Menu for Nigella’s Feast October 1st 2011

Our October Dinner at the Manor event is just around the corner, so we’d like to share the menu for the meal!

Our first event coincides with Great British Food Fortnight. Buying British is definitely one of our main passions at the Manor and at our October Event we will be showcasing some fine local, British produce.

Have a look at what we’ll be cooking up, hopefully the dishes will whet your appetite!

Myself and Martini Man are very excited and looking forward to officially opening up the Manor in October to our wonderful guests.

As for 2012, we should be announcing dates soon.

Let us know what you think…


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19 thoughts on “Menu for Nigella’s Feast October 1st 2011

  1. angela holmes

    do you know how your veal is produced and the suffering of a calf snatched away from his mum,shipped abroad and then kept in a crate for his short little life,unable to even turn round.its cruel and has been banned in this country for years.still fancy your veal rump. now.

    Reply
    1. Sticky Pinny Post author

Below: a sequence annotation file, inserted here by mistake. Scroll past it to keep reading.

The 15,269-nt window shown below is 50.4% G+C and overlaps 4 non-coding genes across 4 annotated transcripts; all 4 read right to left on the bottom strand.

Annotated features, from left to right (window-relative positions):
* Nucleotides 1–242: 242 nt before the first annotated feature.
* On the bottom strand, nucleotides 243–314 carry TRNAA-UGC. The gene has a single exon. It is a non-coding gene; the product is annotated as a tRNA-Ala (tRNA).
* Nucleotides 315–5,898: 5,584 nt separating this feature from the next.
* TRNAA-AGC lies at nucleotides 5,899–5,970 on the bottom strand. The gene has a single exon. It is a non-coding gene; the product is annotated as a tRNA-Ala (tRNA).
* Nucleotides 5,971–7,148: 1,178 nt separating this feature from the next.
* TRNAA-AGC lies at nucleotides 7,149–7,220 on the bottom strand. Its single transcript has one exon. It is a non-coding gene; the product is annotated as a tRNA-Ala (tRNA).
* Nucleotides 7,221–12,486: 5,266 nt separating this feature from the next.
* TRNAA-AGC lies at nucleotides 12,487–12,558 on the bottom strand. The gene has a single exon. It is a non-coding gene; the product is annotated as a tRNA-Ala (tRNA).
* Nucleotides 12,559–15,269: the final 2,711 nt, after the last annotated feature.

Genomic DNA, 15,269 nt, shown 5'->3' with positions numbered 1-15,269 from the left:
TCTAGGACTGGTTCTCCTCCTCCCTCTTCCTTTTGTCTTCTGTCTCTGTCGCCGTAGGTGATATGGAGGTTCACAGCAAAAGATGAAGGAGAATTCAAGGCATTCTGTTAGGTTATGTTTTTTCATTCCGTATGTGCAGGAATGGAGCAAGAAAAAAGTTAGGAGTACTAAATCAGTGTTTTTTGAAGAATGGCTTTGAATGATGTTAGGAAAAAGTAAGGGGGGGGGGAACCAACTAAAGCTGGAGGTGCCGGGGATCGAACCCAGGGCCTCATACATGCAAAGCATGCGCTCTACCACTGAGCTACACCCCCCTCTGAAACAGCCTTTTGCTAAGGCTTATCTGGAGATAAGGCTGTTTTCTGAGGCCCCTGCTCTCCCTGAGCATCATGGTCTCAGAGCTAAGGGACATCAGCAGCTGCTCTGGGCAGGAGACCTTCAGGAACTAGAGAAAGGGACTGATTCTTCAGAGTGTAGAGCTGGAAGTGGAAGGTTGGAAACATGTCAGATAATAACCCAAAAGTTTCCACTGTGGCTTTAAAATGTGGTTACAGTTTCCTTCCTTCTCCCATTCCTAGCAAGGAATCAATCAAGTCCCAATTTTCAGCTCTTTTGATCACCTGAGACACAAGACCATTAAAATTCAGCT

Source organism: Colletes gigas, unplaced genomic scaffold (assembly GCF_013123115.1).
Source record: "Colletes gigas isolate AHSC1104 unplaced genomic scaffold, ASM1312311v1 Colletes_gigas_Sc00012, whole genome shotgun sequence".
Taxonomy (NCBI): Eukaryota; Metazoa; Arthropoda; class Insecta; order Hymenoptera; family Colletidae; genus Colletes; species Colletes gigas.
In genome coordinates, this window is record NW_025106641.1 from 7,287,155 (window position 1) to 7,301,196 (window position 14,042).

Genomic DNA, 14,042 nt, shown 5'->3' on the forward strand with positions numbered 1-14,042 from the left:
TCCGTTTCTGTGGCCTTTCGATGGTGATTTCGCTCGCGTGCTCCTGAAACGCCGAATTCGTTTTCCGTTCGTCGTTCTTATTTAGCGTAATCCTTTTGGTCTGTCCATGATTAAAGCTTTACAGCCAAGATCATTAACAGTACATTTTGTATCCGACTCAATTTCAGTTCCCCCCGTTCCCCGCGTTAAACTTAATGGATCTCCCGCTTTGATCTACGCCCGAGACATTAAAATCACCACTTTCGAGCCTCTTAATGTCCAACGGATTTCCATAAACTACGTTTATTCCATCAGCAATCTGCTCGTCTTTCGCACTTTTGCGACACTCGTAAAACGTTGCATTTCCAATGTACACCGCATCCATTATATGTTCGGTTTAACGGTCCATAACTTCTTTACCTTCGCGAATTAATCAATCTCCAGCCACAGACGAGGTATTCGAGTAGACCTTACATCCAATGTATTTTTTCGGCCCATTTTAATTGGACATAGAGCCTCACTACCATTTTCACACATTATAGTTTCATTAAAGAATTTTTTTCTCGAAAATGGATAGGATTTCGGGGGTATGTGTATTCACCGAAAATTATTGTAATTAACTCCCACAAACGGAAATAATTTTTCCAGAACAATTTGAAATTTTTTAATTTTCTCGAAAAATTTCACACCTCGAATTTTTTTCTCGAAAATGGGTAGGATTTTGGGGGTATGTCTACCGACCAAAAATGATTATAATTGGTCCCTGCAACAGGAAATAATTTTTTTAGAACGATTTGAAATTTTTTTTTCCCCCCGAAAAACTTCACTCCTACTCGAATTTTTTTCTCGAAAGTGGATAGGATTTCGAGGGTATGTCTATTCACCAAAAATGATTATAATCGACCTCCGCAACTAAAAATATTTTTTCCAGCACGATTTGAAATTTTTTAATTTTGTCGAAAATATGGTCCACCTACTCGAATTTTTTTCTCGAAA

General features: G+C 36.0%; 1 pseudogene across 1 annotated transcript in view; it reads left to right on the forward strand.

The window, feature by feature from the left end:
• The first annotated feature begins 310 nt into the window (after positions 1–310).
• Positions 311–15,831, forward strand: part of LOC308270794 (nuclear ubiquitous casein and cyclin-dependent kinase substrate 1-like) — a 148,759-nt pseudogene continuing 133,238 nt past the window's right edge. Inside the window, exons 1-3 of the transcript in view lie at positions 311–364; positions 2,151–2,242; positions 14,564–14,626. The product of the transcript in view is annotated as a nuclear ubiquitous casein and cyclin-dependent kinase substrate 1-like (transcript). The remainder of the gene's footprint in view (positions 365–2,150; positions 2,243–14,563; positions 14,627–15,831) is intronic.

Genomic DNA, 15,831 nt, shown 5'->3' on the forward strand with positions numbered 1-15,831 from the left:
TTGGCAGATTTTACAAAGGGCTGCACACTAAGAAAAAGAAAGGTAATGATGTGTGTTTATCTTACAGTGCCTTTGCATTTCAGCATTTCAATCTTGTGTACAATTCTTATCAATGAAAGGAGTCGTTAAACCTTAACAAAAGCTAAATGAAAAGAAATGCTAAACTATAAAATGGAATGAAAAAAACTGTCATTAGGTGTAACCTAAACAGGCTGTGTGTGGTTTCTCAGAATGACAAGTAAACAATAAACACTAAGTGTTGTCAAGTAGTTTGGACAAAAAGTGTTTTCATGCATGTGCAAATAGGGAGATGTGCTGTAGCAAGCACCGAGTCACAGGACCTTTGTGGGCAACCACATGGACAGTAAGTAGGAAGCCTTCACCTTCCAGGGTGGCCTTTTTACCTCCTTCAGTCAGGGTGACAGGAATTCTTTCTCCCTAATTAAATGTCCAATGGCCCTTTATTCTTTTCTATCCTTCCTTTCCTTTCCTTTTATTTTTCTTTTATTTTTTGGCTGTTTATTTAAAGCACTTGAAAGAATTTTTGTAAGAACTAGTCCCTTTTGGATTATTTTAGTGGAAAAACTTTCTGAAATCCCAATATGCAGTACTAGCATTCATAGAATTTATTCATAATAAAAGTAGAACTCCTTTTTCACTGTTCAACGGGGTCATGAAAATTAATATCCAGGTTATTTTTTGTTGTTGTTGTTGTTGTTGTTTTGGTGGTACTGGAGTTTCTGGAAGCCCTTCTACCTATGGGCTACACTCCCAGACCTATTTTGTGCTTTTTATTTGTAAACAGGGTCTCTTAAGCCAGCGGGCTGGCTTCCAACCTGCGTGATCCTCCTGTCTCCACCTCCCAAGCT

Dear Angela,

      Thank you for your comment; of course veal is a contentious meat due to the inhumane farming methods employed on the continent. Which we are at manor are totally against. However, I would like to point out in the UK; the use of crates was banned in 1990.

      UK rose veal production uses the same high welfare standards for any other meat in the UK. British Rose veal is a product of male dairy calves. Over a quarter of a million of them are killed each year. Unable to produce milk and unsuitable for beef production, they are usually shot soon after birth as a “waste product” of the dairy industry, that or exported to the continent to experience the crate farming methods as you have described in your comment.